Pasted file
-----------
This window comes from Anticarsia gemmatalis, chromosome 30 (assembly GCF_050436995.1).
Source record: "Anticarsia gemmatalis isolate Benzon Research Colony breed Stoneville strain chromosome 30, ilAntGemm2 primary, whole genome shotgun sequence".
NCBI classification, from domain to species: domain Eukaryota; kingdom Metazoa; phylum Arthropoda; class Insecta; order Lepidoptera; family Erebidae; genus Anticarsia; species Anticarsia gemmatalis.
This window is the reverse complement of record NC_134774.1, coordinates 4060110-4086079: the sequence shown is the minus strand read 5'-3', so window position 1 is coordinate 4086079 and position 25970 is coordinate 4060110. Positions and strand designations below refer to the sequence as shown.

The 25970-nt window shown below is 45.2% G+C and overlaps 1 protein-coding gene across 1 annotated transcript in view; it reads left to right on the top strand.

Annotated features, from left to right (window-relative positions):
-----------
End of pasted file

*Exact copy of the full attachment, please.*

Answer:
This window comes from Anticarsia gemmatalis, chromosome 30 (assembly GCF_050436995.1).
Source record: "Anticarsia gemmatalis isolate Benzon Research Colony breed Stoneville strain chromosome 30, ilAntGemm2 primary, whole genome shotgun sequence".
NCBI classification, from domain to species: domain Eukaryota; kingdom Metazoa; phylum Arthropoda; class Insecta; order Lepidoptera; family Erebidae; genus Anticarsia; species Anticarsia gemmatalis.
This window is the reverse complement of record NC_134774.1, coordinates 4060110-4086079: the sequence shown is the minus strand read 5'-3', so window position 1 is coordinate 4086079 and position 25970 is coordinate 4060110. Positions and strand designations below refer to the sequence as shown.

The 25970-nt window shown below is 45.2% G+C and overlaps 1 protein-coding gene across 1 annotated transcript in view; it reads left to right on the top strand.

Annotated features, from left to right (window-relative positions):